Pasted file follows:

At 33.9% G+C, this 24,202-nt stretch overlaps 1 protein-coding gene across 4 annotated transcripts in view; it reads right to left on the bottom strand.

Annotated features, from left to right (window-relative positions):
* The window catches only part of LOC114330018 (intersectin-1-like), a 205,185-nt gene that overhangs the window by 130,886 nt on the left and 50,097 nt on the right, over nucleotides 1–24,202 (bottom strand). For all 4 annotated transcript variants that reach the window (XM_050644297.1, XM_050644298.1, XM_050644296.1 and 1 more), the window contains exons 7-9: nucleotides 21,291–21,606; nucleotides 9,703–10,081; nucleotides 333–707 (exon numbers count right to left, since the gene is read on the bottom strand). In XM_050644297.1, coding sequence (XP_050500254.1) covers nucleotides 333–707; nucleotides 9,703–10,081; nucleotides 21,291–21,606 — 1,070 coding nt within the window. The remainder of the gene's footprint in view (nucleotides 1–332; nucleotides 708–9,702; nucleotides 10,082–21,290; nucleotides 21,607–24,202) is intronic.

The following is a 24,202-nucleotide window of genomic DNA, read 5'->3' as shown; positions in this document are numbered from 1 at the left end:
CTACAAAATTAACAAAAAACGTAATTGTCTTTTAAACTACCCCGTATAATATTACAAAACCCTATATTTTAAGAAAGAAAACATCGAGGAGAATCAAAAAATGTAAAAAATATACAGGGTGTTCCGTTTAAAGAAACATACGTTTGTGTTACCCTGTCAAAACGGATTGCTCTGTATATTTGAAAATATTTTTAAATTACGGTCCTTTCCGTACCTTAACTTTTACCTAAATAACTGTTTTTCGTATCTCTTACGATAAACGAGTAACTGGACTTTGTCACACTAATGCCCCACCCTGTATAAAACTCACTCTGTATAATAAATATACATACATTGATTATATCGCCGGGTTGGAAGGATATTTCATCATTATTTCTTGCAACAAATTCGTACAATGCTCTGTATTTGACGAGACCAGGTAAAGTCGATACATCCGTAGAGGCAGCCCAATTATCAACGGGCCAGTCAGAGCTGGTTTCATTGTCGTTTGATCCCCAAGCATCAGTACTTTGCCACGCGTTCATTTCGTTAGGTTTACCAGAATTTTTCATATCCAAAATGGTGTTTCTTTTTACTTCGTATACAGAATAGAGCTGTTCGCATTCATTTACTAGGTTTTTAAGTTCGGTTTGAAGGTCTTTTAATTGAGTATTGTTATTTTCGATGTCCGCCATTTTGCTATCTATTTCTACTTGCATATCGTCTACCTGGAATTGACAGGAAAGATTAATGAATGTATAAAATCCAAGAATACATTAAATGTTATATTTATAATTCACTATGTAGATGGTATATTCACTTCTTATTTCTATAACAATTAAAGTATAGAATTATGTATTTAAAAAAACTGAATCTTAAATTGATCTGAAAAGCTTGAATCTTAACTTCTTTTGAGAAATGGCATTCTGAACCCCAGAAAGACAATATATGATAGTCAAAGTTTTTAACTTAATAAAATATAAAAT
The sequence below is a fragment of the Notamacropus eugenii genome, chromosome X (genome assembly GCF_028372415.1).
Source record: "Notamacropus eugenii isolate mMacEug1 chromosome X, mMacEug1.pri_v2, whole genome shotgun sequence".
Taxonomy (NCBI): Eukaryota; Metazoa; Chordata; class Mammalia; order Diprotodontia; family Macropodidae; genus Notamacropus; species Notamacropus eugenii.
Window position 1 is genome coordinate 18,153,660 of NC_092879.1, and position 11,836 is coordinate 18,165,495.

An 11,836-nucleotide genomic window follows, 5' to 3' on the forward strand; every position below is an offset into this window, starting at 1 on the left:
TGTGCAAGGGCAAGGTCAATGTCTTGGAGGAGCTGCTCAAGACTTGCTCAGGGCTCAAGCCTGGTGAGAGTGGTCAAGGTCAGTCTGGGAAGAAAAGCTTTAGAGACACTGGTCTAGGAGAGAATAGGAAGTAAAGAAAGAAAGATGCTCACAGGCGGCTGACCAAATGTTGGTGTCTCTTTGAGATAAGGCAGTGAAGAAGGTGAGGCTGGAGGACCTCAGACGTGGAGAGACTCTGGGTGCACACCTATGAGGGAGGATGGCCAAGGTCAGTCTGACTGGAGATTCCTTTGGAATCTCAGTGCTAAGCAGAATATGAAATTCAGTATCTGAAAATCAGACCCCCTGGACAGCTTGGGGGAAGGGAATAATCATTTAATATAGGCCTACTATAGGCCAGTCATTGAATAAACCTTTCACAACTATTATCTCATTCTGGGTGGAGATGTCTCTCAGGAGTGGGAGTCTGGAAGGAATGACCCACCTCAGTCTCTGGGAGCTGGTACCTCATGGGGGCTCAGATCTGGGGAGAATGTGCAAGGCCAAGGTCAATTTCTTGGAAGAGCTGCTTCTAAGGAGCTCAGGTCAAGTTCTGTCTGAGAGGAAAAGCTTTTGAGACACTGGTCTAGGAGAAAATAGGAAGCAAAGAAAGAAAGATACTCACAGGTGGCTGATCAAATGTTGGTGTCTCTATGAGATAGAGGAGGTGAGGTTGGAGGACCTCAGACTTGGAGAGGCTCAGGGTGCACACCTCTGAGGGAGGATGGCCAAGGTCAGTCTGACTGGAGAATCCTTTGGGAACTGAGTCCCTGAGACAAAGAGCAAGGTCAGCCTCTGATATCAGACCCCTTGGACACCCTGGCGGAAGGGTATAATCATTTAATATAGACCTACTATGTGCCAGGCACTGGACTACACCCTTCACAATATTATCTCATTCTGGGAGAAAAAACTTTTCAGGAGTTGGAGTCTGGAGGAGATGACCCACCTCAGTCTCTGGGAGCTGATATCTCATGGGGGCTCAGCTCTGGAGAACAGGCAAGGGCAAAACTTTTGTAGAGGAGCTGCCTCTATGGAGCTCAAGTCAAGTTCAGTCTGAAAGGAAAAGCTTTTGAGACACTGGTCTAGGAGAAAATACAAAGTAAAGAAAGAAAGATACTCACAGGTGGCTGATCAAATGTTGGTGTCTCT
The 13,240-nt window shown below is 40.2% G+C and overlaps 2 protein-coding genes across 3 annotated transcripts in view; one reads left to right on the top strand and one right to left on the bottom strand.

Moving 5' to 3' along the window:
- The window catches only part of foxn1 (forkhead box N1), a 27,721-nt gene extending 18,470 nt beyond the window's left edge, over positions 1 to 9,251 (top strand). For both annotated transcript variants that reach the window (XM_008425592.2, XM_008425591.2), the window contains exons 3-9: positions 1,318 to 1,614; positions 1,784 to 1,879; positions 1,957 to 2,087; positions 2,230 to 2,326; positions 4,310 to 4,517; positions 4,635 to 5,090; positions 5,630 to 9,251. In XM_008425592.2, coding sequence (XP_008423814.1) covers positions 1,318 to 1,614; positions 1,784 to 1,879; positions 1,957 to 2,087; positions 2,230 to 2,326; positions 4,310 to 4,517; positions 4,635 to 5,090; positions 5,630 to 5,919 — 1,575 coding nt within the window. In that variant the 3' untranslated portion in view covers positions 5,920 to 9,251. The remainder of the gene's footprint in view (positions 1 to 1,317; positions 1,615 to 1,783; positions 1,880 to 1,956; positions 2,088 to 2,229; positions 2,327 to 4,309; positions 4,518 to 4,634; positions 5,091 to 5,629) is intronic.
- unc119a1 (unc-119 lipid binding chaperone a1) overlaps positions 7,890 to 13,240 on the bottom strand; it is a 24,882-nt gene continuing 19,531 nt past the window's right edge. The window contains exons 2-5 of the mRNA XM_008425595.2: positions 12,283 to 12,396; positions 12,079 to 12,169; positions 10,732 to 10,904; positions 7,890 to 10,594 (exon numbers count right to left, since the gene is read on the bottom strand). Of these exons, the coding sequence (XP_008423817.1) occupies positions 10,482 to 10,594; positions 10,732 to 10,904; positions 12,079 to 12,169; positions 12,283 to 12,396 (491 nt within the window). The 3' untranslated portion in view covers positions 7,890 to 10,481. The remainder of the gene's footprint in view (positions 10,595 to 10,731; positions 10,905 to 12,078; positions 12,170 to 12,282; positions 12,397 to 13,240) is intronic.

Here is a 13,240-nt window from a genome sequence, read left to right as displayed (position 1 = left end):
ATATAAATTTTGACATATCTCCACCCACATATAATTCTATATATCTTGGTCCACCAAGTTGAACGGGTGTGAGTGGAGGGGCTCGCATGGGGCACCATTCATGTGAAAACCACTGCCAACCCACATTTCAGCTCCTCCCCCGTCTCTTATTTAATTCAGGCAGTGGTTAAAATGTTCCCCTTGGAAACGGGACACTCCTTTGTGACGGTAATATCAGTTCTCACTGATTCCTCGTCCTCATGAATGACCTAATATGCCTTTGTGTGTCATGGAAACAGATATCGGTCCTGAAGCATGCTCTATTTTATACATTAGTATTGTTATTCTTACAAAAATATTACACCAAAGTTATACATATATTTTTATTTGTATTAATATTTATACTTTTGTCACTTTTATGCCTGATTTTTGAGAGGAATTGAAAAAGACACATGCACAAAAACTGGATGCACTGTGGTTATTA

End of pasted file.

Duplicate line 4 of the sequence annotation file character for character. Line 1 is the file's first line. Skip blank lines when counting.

The following is a 24,202-nucleotide window of genomic DNA, read 5'->3' as shown; positions in this document are numbered from 1 at the left end: